Before I get started, a quick note: I’m currently going through the blog’s previous entries and doing lots of re-organization. One thing I’m super pleased to announce is that at least some of the series I’d started before will resume, the content still aiming to approach its topic from more than one angle and also a bit more often.
“My Tottering TBR” is one such series, and here it will, as its name implies, focus on books I have not yet read. Sometimes a relationship or various events may have developed with or around a work, despite its status as unread; it may be a serious contender for re-read; or it might be an introductory type of posting to share something new for all of us. Life being what it is, these and other angles may mix and match—usually at the will of the books, as opposed to my own choice(!).
Whatever the case, I hope you will enjoy and, if you haven’t already, follow the blog to come back for more of this and other series or standalone entries new or resurrected as we make our way through this crazy thing called life.
Our current item comes from a long history of knowing about Edward of Woodstock, though not precisely what his story was. Over time I gathered a few tidbits about him, including that he was a superstar warrior in his day, but predeceased his son (1376), who then succeeded to his grandfather’s throne as Richard II (1377). For a very long time Edward was quite mysterious to me, not just owing to the conflicting reports of his reputation—a “nasty piece of work” or man of valor?—but also because I had never seen any likeness of him at all. When a household ghost, whose demeanor somehow reminded me of the Black Prince*, took up residence in a corner of one room, I determined I really did need to learn more about this historical figure.
I found there isn’t really a shortage of books about Edward Plantagenet, and the one I eventually decided upon is the focus of today’s entry: The Black Prince by Michael Jones. This is in large part because a piece over at Murray and Blue (where yours truly very occasionally also writes) appeared in 2017 and shared that new evidence had been revealed by a French source and is discussed in Jones’s biography. (For more on this, click here. You can also follow and search within Murray and Blue.)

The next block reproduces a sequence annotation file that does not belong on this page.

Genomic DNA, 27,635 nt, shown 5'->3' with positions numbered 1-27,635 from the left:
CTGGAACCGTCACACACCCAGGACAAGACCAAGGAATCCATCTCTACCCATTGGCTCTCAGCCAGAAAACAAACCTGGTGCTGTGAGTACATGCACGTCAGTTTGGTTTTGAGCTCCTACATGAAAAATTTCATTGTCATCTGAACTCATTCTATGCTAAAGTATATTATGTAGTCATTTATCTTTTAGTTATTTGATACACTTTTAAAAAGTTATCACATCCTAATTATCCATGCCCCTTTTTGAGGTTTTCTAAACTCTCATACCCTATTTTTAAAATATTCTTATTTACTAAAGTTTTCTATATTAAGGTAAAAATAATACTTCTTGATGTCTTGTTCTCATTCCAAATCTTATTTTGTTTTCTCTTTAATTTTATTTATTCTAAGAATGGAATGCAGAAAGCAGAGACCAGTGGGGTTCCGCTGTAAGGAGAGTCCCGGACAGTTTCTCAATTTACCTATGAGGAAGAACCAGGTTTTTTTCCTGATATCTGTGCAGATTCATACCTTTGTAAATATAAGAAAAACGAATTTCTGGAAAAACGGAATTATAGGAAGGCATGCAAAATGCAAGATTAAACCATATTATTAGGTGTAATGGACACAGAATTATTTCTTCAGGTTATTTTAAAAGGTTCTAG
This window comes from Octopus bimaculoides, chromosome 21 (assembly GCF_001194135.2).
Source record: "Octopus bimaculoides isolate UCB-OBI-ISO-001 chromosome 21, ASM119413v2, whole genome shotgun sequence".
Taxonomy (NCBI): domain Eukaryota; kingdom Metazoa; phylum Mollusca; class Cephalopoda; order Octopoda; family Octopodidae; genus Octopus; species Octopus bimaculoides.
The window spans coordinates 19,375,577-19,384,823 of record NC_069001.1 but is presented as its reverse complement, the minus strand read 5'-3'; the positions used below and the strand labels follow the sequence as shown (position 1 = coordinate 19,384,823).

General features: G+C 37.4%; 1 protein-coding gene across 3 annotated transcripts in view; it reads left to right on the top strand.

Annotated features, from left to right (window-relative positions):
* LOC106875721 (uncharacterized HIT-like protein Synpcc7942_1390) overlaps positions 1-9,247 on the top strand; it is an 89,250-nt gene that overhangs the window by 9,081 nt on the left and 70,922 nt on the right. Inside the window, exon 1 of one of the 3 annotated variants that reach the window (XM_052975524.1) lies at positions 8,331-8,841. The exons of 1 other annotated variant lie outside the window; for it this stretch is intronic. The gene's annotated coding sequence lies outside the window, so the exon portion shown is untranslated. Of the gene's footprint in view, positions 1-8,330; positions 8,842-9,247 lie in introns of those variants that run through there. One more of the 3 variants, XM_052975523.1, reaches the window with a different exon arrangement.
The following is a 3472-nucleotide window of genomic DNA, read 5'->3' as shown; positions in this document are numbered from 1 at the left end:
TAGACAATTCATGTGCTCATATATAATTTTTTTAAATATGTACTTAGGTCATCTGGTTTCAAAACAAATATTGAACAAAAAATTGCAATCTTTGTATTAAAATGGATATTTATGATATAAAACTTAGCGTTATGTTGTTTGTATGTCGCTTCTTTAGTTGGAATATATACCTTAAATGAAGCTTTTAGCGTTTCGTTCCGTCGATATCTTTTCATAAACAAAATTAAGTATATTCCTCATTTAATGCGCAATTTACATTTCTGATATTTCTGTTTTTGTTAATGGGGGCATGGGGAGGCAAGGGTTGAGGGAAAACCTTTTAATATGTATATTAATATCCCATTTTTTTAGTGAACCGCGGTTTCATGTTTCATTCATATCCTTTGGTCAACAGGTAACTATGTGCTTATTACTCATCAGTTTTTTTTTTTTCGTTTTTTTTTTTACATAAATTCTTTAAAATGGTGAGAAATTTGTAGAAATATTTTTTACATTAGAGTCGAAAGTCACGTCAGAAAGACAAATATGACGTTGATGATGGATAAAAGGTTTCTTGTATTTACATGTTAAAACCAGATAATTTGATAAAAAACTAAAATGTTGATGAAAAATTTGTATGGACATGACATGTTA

And also because, well, the cover is quite attractive. This isn’t merely the visual, but also how it relates: depicting the Prince as he rests in his tomb, it returns my thoughts to those of my ghost, always just as still while breathing an aura of contradiction into the air, quietly aware of everything going on around him yet revealing nothing. In 2019 I finally purchased the book and am, sadly, still trying to find the time to read it. Happily, it has now made it to the small pile of books on a shelf near my bedside table, silently haunting me morning and night. A December 31 deadline keeps me from picking it up just yet, but I have officially added it to my Reading 2021 Challenge, so it won’t be long now. I’m really looking forward to finally exploring the life of this enigmatic individual as well as Jones’s new information on him. The last time I chose to read about a major medieval figure—intending to read one book and move on—he became a significant research and study focus, so I’m quite intrigued to see where Edward of Woodstock will lead me.
Book Information and Blurb:
The Black Prince † by Michael Jones
Published: 2017 by Head of Zeus Ltd. | ISBN: 978-1784972936
Format: Hardcover | Pages: 404
In 1346 , at the age of sixteen, he won his spurs at Crécy; nine years later he conducted a brutal raid across Languedoc; in 1356 he captured the king of France at Poitiers; as lord of Aquitaine he ruled a vast swathe of southwestern France.
He was Edward of Woodstock, eldest son of Edward III, but better known to posterity as ‘the Black Prince’. His military achievements captured the imagination of Europe: the chronicler Jean Froissart called him ‘the flower of all chivalry’; and for the man known as Chandos Herald, who fought with him, he was ‘the embodiment of all valour’.
But what was the true nature of the man behind the chivalric myth, and of the violent but pious world in which he lived? Drawing on contemporary chronicles and a wide range of documentary material, Michael Jones tells the remarkable and inspiring story of one of the great warrior-princes of the Middle Ages – and paints an unforgettable portrait of warfare and chivalry in the fourteenth century.
*This entity struck me as having some sort of martial background, and his discipline of stillness was astounding, combined with his ability to remain this way while nonetheless making his presence quite known. He never struck me as the Black Prince, but merely reminded me of him given the similar nature of the missing countenance (his face was covered) and that I could never quite determine if in life he had been a dangerous individual, protective, or perhaps a bit of both.
† My copy
Note: This post was updated to include blurb combined from the
book’s online description as well as front flap of the 2017 edition.